"Mr. Carson!" Matthew exclaimed. "I…I…"
"You were thinking you would come down here unannounced and nick a plate of cookies, were you?" Carson said accusingly.
"No, sir!" Matthew shook his head vehemently. "Well, yes, sir. But, you see, I…"
Matthew's eyes looked past Carson to the stairwell. Patrick and the girls were gone.
"Mr. Crawley, you are well aware of Her Ladyship's rules. No snacks between luncheon and dinner. Now, I have no choice but to report this incident to Her Ladyship and to Mrs. Crawley your mother. Run along now, and hope that the fact you were stopped from actually taking the cookies will help your cause," Carson said in his usual intimidating baritone.
"Yes, Mr. Carson," Matthew nodded. He scampered past the family butler and up the stairs.
Patrick and the girls were waiting back in the parlour. When Matthew came in looking glum, Patrick burst out laughing.
"You should have seen your face!" he crowed. "I think you jumped a good foot off the ground when old Carson caught you!"
"I don't know how he got me," Matthew shook his head. "I looked all the way down the hall before I went in. No one was around."
"Well, you're not a very good thief, apparently, and not very brave, either," Patrick smiled. "Now, who's in the mood for a game of Trumps?"
"Not me," Matthew grumbled. "I need to wait here for Mother. Carson's speaking to her now."
"Well, that's your lot, then," Patrick shrugged. "Come on," he said to the girls.
Mary shook her head at Matthew, then left with Patrick. Edith followed behind.
"Go on, Sybil," Matthew said dejectedly.
"Oh, Matthew," Sybil said sadly. "I'm so sorry. I tried to stop Patrick. I really did!"
"What are you saying?" Matthew frowned. "Stop Patrick from doing what?"
"Patrick fetched Carson, Matthew," Sybil shook her head. "He waited for you to go into the kitchen, then he ran down the hall and knocked on Carson's office door. He ran back upstairs so that Carson wouldn't know it was him. Carson wandered down the hall to see who had disturbed him, and that's when he found you."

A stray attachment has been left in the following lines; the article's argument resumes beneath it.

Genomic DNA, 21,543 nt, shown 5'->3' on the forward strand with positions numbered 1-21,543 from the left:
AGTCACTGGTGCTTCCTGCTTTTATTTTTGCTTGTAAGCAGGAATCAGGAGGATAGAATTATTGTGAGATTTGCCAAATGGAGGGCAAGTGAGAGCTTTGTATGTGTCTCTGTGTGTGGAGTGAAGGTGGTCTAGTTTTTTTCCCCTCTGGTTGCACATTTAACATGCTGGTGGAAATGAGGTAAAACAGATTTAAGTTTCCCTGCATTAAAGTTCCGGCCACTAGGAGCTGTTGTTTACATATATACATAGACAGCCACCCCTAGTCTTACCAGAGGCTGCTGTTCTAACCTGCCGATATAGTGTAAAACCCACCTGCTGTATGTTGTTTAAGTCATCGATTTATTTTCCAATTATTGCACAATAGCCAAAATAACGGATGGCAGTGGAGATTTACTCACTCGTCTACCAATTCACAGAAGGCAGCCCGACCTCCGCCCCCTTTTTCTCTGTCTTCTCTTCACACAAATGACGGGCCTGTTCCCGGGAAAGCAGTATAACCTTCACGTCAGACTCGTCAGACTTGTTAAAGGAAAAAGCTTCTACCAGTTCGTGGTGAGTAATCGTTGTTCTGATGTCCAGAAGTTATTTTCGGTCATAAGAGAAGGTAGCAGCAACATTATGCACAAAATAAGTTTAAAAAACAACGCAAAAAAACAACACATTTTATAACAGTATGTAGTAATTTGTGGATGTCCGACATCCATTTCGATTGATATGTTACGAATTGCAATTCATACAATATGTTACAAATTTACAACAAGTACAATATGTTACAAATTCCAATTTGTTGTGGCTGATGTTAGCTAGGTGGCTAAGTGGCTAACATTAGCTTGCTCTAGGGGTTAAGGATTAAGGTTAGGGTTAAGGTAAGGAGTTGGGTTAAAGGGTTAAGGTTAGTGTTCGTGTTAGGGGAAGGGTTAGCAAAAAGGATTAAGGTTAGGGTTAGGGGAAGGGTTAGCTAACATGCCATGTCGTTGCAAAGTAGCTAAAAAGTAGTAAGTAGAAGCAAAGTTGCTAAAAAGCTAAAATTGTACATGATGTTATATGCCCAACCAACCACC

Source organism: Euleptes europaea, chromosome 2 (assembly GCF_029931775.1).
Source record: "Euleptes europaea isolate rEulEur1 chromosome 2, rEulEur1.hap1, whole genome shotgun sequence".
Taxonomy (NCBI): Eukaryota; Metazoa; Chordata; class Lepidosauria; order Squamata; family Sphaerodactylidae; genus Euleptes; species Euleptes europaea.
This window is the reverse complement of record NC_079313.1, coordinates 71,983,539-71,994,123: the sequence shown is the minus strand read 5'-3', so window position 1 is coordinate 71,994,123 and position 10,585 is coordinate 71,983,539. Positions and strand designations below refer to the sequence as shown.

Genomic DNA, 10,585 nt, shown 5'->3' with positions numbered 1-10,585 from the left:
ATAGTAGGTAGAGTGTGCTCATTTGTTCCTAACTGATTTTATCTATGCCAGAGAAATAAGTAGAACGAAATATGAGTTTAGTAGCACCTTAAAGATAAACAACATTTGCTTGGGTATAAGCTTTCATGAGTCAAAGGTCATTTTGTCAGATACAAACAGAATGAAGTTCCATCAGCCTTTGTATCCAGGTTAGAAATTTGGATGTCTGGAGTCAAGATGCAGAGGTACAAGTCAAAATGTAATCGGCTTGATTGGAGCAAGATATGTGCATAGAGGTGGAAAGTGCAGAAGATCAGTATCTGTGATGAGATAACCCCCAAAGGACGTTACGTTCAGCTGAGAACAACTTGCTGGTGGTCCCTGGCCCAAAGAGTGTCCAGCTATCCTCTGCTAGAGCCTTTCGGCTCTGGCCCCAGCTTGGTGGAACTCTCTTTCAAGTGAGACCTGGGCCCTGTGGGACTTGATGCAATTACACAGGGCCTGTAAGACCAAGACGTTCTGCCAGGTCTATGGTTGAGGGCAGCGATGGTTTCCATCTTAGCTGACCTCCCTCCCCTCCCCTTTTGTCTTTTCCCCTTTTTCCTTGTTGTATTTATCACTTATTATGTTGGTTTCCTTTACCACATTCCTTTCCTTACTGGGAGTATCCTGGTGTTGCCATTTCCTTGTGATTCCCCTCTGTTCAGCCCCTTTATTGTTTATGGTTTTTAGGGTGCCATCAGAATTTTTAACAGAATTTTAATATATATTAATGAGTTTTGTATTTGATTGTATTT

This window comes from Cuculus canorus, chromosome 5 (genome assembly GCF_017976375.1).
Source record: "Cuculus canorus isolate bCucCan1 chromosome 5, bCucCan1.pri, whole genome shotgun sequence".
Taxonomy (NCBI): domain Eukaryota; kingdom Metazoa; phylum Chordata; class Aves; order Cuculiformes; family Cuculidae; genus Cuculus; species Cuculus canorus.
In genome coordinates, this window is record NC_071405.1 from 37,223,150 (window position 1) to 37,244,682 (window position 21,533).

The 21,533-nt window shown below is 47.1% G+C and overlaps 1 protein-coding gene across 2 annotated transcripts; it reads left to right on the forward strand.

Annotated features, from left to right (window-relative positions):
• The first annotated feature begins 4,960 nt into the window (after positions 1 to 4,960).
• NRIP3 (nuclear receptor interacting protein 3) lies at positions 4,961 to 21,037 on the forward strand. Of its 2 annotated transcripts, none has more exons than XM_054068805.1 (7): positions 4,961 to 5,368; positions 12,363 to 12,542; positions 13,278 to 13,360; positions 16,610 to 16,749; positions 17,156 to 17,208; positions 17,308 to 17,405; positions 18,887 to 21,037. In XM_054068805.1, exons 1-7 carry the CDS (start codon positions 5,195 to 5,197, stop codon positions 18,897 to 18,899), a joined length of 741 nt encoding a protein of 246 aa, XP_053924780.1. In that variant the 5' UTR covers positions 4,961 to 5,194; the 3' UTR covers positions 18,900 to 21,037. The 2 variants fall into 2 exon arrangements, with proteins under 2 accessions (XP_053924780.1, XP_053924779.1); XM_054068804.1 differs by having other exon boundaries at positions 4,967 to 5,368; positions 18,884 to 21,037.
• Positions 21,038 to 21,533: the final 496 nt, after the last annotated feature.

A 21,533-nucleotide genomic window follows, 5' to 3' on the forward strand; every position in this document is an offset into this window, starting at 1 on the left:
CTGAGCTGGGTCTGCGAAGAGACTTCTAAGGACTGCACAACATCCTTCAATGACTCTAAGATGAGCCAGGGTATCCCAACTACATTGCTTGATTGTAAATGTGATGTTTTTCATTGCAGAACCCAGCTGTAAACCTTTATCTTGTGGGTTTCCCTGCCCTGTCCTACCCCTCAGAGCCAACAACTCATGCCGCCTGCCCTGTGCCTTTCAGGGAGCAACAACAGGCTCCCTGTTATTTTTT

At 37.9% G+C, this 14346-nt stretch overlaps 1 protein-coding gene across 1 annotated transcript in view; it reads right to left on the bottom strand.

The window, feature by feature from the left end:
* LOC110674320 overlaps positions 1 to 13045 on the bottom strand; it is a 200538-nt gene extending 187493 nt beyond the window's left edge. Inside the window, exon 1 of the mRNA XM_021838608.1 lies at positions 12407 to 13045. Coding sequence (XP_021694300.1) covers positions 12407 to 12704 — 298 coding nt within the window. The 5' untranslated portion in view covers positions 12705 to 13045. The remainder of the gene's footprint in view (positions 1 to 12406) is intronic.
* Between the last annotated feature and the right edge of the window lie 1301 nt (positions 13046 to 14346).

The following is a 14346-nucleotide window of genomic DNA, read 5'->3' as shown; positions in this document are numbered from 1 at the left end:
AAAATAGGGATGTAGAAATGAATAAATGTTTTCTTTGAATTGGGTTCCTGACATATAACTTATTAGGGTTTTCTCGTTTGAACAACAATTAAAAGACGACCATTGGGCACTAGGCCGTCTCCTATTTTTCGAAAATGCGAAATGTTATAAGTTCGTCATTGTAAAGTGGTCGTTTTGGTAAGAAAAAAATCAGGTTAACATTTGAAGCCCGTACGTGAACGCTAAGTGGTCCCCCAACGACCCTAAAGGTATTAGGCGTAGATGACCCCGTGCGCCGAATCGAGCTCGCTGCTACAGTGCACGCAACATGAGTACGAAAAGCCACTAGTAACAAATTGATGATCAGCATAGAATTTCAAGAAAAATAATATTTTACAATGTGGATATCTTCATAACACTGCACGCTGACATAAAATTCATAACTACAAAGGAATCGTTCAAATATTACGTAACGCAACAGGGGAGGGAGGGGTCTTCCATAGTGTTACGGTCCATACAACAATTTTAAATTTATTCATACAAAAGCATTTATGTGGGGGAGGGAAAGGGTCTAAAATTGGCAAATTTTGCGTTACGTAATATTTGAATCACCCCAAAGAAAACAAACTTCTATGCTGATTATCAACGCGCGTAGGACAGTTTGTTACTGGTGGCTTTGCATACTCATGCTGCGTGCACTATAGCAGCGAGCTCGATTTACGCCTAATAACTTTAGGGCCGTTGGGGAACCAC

Matthew gasped in shock. He looked away, balling his fists and scowling in rage.
"I'm sorry, Matthew," Sybil repeated, before she hurried off after the other children.
"Matthew Reginald Crawley!" Isobel snarled, coming into the parlour.
"Yes, Mother," Matthew sighed, bracing himself for the scolding that was to come.
Salon Privé, Alain Ducasse at The Dorchester, Mayfair, London, England, September 2014
"Mary? What are you doing out here? Are we early?" Sybil asked, kissing Mary on the cheek.
"No, darling, you're right on time. Mama and Papa have already gone in," Mary replied.
She gave Edith a more token kiss on the cheek, then turned and made her way to the restaurant.
"Were you taking a call?" Sybil asked.
"She didn't want to go in because Matthew is obviously already here," Edith smiled. "If Mary had her way, she'd have begged off of dinner entirely."
"I still might," Mary sighed. "Weeks ago, I was happily running my division the way I wanted, and now I must share power with…him."
The host nodded as the three Crawley sisters walked past him and went through to the private dining room.
"Matthew's not as bad as you think," Edith said quietly, shaking her head. "He's very smart, you know. I never understood why you dislike him so."
"You don't dislike him at all, obviously," Mary rolled her eyes. "You think he's wonderful. Both of you do."
"I like Matthew," Sybil shrugged. "He's been nothing but kind to me. When I was at school, he kept in touch with me more often than anyone else, even you."
"I was busy working, darling," Mary huffed. "Besides, just because the man can write a few pleasant emails doesn't make him worthy of inheriting control of Patrick's division. Papa's only doing this to punish me, and because he thinks Matthew's the son he never had."
"Well he's better than Patrick," Sybil said pointedly. "Even you have to admit that."
"I suppose, though that's a rather low standard to meet," Mary grumbled as they reached the dining room. "I'm reserving judgment until I see whether he knows what he's doing or not. He's never shown me he has any talent beyond an above average knowledge of sports, so I won't anoint him the company saviour just yet."
"Ah, girls, there you are," Robert grinned, waving them over. "Matthew was just filling us in on Isobel's latest adventures."
"Sybil, Edith," Matthew smiled, greeting each of them with a cheek kiss. They smiled and hugged him back in return.
"Mary," Matthew nodded, keeping his distance from her.
"Matthew, welcome," Mary said with a false smile. "How is your mother?"
"Very well, thank you," Matthew replied. "I was just telling Robert and Cora about how she's in Singapore now. A colleague set her up with a temporary position at KK Women's and Children's Hospital. She's enjoying it immensely, although she still hasn't gotten used to the heat, I'm afraid."